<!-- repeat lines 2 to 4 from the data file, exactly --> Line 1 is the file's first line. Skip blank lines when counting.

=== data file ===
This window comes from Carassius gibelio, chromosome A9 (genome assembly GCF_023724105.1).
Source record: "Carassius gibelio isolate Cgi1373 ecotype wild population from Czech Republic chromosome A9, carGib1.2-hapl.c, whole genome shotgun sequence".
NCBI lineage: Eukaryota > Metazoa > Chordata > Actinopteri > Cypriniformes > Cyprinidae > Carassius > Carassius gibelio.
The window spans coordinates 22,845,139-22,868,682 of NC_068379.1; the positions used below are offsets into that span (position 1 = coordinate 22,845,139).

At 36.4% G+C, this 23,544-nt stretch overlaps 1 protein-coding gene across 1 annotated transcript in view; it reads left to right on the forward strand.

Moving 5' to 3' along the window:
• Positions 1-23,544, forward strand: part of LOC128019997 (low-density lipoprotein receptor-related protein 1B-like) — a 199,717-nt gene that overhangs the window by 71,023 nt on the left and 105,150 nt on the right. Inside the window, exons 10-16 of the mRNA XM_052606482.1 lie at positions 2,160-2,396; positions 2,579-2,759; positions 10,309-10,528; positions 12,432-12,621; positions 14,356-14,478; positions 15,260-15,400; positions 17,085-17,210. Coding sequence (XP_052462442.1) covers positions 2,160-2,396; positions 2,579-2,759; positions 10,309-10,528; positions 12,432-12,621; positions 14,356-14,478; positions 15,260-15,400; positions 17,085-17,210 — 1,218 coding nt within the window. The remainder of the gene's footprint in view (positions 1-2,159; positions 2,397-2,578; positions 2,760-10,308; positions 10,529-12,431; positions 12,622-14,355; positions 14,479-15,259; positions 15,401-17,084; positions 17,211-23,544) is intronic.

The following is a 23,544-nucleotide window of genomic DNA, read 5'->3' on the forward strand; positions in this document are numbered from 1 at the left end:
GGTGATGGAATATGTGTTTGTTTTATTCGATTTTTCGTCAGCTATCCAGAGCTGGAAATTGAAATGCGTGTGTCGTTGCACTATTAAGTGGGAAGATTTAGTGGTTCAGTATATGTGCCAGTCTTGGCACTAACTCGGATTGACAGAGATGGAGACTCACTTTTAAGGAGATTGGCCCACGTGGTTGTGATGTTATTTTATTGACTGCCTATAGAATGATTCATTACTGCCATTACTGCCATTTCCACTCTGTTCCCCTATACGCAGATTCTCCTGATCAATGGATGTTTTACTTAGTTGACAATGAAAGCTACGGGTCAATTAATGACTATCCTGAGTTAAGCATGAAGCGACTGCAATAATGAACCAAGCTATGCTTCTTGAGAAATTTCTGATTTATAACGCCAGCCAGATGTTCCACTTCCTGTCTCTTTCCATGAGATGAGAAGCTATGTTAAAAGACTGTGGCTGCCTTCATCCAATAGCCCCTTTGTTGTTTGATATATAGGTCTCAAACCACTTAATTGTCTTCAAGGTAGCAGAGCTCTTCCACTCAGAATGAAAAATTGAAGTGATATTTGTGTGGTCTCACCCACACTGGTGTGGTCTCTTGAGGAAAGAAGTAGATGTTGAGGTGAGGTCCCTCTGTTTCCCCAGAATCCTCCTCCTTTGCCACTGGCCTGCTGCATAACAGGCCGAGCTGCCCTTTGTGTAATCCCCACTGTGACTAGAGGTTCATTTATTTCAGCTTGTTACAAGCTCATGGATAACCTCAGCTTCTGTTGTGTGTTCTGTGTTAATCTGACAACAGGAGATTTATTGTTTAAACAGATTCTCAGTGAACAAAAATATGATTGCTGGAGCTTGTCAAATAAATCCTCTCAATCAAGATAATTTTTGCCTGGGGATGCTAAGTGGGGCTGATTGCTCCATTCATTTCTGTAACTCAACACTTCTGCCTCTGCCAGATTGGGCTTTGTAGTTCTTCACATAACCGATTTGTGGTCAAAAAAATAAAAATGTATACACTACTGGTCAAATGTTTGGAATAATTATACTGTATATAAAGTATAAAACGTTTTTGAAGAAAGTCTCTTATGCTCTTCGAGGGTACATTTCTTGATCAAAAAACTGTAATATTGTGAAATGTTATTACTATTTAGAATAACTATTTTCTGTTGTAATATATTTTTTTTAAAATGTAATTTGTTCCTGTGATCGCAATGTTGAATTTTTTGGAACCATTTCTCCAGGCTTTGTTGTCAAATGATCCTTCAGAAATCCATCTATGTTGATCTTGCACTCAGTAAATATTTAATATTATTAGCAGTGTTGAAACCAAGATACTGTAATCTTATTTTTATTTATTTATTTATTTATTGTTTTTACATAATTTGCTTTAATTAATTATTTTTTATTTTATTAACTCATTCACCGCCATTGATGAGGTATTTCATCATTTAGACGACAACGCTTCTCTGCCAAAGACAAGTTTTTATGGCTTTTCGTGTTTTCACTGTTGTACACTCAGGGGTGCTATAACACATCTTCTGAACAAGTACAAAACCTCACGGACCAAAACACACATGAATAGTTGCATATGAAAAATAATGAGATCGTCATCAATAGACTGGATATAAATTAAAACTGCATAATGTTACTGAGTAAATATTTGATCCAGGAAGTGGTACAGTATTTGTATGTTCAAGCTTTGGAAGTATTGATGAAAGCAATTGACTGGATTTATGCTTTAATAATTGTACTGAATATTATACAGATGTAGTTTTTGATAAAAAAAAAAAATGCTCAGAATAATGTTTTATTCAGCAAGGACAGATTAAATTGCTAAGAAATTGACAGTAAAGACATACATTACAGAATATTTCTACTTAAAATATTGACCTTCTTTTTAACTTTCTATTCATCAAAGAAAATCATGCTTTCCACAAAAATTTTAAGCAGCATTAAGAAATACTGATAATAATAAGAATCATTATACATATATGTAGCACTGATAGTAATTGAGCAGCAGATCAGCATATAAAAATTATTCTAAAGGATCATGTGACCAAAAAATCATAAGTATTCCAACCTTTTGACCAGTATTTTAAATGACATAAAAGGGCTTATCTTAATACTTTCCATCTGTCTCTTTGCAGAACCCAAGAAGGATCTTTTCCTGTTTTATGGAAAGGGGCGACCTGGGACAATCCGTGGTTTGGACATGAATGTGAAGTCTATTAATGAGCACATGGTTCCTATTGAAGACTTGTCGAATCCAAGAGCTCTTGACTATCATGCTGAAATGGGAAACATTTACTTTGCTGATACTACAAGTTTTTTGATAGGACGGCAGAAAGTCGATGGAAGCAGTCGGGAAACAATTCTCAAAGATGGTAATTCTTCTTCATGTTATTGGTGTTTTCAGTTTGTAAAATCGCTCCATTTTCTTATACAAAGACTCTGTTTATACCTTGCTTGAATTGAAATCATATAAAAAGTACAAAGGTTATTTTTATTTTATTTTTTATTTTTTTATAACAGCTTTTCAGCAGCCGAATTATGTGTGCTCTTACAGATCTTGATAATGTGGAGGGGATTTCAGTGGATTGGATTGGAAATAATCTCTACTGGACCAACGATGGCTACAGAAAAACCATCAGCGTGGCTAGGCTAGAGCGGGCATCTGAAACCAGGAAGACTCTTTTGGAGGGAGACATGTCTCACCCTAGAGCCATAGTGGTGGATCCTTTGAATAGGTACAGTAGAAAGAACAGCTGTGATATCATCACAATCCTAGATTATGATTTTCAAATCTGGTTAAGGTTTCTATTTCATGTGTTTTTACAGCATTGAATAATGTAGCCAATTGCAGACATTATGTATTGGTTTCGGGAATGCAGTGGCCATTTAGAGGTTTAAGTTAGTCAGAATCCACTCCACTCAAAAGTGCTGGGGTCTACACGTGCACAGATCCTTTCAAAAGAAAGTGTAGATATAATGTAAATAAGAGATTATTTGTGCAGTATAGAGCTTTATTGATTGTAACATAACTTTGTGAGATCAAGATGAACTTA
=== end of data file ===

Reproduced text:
Source record: "Carassius gibelio isolate Cgi1373 ecotype wild population from Czech Republic chromosome A9, carGib1.2-hapl.c, whole genome shotgun sequence".
NCBI lineage: Eukaryota > Metazoa > Chordata > Actinopteri > Cypriniformes > Cyprinidae > Carassius > Carassius gibelio.
The window spans coordinates 22,845,139-22,868,682 of NC_068379.1; the positions used below are offsets into that span (position 1 = coordinate 22,845,139).